- She and her son Terry Melcher (along with a partner) co-own the Cypress Inn in Carmel-By-The-Sea, California, a small "Hotel California-esque" inn built in a beautiful Mediterranean motif.
- According to her autobiography, she got the nickname Clara Bixby when Billy De Wolfe told her, on the Tea for Two (1950) set, that she didn't look like a "Doris Day," but more like a "Clara Bixby." To this day, that remains her nickname among a close circle of old friends, such as Van Johnson.
- Rock Hudson called her 'Eunice' because he said that whenever he thought of her as Eunice, it made him laugh.
- Turned down the role of Mrs. Robinson in The Graduate (1967). The role went to Anne Bancroft.
- She is referenced in the song "Wake Me Up Before You Go-Go" by pop band Wham!, a single that hit Billboard's #1 in 1984.
- Measurements: 36-25-36 (in 1953) (Source: Celebrity Sleuth magazine)
- When her husband and manager of 17 years, Martin Melcher, died suddenly in April of 1968, she professed not to have known that he had negotiated a multimillion-dollar deal with CBS to launch "The Doris Day Show" (1968) the following fall. After an abbreviated period of mourning, she went ahead with the series, which ran successfully for five seasons.
- It was during the location filming of The Man Who Knew Too Much (1956), when she saw how camels, goats and other "animal extras" in a marketplace scene were being treated, that Day began her lifelong commitment to preventing animal abuse.
- She is also referenced in the song, "We Didn't Start The Fire", by Billy Joel.
- Biography in: "Who's Who in Comedy" by Ronald L. Smith. Pg. 133-134. New York: Facts on File, 1992. ISBN 0816023387
- Awarded the Presidential Medal of Freedom by George W. Bush [June 2004]. She did not attend the White House award ceremony because of her intense fear of flying.
- Referenced in the song "Dig It" by The Beatles.
- Referenced in the song "Wrap Her Up" by Elton John.
- She was born on the same day as Marlon Brando.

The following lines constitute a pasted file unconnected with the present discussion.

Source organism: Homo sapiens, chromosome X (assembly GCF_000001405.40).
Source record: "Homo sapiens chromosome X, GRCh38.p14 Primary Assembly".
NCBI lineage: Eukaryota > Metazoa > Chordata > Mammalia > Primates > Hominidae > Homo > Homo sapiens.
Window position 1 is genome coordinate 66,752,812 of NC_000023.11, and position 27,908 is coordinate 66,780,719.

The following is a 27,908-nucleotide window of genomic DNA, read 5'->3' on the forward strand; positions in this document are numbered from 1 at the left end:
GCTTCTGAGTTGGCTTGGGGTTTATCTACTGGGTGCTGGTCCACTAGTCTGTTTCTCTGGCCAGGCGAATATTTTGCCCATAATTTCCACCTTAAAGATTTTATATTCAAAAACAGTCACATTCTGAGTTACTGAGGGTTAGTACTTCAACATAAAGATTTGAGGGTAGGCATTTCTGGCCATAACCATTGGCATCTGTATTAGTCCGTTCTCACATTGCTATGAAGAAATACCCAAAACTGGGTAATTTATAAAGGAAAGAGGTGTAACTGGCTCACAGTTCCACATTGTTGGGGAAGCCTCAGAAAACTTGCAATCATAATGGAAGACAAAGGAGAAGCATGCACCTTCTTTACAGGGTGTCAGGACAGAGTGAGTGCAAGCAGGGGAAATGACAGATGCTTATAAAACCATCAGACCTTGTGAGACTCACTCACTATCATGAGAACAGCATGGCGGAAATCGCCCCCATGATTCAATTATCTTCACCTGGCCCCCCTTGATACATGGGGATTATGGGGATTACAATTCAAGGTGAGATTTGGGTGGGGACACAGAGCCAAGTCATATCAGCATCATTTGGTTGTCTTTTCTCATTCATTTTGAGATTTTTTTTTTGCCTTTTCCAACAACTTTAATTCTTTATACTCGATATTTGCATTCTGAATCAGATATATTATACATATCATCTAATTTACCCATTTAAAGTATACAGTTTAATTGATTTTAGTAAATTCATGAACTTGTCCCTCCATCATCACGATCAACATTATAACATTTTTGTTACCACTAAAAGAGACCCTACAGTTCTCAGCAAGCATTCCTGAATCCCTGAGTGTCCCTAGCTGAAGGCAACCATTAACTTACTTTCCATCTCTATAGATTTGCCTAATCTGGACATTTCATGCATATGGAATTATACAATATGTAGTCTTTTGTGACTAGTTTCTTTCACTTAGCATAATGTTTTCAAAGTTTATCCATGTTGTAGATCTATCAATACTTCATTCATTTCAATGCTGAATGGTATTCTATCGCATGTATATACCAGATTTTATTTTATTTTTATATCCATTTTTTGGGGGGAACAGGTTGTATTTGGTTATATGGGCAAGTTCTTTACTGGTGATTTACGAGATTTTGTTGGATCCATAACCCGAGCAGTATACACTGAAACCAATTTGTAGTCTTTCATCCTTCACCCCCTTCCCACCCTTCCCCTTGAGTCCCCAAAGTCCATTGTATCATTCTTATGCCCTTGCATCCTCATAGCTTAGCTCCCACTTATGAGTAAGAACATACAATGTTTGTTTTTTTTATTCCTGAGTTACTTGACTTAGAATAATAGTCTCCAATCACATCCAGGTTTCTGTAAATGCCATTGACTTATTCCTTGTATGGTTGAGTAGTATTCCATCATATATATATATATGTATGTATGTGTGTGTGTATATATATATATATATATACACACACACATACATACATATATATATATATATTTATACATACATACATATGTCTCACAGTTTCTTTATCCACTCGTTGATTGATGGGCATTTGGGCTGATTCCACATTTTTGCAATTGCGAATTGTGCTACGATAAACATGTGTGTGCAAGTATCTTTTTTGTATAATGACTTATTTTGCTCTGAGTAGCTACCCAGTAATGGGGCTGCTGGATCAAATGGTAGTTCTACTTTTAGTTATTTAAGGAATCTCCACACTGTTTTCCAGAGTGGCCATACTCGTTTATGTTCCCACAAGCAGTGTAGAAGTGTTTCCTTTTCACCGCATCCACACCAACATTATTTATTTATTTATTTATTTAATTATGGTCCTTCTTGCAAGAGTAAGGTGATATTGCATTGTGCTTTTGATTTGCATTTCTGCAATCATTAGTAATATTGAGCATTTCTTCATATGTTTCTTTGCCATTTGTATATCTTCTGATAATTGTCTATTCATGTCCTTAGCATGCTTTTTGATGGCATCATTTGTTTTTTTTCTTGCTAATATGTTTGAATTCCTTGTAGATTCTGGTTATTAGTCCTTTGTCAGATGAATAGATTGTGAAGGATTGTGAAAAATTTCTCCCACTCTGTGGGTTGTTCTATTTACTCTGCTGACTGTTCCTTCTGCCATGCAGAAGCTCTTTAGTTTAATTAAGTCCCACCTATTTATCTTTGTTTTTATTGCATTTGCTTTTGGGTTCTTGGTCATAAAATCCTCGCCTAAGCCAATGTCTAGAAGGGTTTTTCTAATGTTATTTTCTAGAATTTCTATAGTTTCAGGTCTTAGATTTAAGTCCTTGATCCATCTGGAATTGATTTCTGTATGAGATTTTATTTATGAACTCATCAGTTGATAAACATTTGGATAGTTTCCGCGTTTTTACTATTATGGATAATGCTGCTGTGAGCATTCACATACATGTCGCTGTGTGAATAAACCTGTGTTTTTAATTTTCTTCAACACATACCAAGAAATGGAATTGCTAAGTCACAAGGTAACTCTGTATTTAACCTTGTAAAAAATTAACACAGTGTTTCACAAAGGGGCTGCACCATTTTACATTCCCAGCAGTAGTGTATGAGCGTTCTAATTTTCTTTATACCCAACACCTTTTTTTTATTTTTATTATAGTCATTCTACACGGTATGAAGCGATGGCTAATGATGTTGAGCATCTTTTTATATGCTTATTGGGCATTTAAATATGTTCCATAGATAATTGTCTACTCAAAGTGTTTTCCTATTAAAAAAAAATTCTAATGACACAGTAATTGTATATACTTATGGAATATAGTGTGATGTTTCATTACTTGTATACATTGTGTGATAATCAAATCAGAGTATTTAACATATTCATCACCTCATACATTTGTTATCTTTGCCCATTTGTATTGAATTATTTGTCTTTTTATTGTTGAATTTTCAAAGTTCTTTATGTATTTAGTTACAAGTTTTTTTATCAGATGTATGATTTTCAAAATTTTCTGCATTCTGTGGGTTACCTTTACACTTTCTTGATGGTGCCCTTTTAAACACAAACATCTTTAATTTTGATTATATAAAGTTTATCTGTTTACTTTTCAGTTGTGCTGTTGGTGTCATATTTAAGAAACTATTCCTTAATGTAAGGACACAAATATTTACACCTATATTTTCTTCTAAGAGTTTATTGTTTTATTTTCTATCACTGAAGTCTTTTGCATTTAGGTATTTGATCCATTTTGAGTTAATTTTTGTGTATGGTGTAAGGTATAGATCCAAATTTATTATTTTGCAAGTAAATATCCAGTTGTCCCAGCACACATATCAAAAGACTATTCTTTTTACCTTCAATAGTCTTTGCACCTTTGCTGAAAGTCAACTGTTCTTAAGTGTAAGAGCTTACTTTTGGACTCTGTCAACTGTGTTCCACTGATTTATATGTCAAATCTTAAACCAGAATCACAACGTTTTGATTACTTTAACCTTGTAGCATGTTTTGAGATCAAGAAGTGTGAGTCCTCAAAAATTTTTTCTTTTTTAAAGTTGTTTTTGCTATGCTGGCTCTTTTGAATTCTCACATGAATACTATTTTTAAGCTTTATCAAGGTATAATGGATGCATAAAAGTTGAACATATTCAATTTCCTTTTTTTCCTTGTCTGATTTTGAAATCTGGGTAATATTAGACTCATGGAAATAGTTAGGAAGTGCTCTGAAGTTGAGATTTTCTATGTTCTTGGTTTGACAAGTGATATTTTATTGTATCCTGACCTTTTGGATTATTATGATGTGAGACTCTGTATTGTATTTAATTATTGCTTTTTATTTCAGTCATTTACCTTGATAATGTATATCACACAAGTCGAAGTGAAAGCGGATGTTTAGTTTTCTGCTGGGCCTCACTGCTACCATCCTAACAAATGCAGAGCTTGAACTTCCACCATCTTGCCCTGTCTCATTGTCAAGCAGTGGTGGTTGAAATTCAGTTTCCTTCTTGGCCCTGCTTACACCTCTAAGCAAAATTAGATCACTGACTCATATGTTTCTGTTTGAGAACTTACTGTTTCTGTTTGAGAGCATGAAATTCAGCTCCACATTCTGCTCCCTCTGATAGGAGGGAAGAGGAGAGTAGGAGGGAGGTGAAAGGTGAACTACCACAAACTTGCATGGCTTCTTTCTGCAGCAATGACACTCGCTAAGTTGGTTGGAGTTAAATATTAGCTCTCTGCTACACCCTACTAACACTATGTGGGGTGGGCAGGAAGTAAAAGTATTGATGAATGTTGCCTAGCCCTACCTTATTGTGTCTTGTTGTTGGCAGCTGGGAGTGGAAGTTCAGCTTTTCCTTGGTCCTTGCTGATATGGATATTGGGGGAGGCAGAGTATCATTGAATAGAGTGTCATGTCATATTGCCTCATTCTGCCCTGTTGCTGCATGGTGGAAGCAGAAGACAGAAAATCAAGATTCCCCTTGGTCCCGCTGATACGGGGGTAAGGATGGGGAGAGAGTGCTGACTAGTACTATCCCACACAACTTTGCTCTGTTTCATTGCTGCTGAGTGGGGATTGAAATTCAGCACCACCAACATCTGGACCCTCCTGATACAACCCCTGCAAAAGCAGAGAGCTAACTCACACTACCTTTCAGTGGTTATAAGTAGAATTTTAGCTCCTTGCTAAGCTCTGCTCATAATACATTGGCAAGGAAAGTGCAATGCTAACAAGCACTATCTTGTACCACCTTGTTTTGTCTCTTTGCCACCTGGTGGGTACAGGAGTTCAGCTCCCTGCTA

- In order to make a political statement regarding the platform of the Canadian Alliance Party, in 2000 Canadian Satirist Rick Mercer launched an attempt to hold a national referendum on the question of whether or not Stockwell Day should be forced to change his first name to "Doris". Within days he had the required number of signatures under the Alliance Parties current platform to launch a federal referendum. Doris, according to her publicist, was amused by this.
- Was named the top box-office star of 1963 by the Motion Picture Herald, based on an annual poll of exhibitors as to the drawing power of movie stars at the box-office, conducted by Quigley Publications.
- Her son Terry Melcher had rented the house at 10050 Cielo Drive in Bel Air, California, at which Sharon Tate and her friends were murdered by the Manson Family. On March 23, 1969, Charles Manson had visited the house looking for Melcher, a music producer and composer who had worked with The Beach Boys, Bobby Darin and The Byrds. The house was now sub-leased by Tate, and her photographer told Manson to leave by "the back alley," possibly giving Manson a motive for the later attack. Melcher had auditioned Manson for a recording contract but rejected him, and there was a rumor after the murders that Manson had intended to send a message to Melcher, a theory that police later discounted.
- When Sandra Dee died in 2005, Day and Annette Funicello became the last living American cinema sweethearts mentioned in the popular song "Look At Me, I'm Sandra Dee", from the movie Grease (1978). The other sweethearts mentioned--Troy Donahue, Rock Hudson and Elvis Presley--all died in later years following the release of the film.
- Premiere Magazine ranked her as #24 on a list of the Greatest Movie Stars of All Time in their Stars in Our Constellation feature (2005).
- Is referenced in the song "Life Is a Rock But the Radio Rolled Me" by Reunion.
- Reportedly did not like "swear words." As a recording artist, she would require anyone who said a swear word to put a quarter in a "swear jar." In addition, she does not allow her songs to be used in movies that contain swear words.
- Has often cited Calamity Jane (1953) as her personal favorite of the 39 films she appeared in.
- Her mother named her after her favorite silent film star, Doris Kenyon.
- Her great-niece Pia Douwes is also a critically acclaimed actress.
- Is portrayed by Diane Behrens in Rock Hudson (1990) (TV)
- Referenced in the song "Dirty Epic" by Underworld.
- Also referenced in the song, "What do we do? We fly!" from the musical "Do I Hear A Waltz?" by Richard Rodgers and Stephen Sondheim.
- Has a 1982 hit song by the hugely popular Dutch 80s ska-pop band 'Doe Maar' named after her.
- Son Terry Melcher born February 8, 1942; died November 19, 2004.
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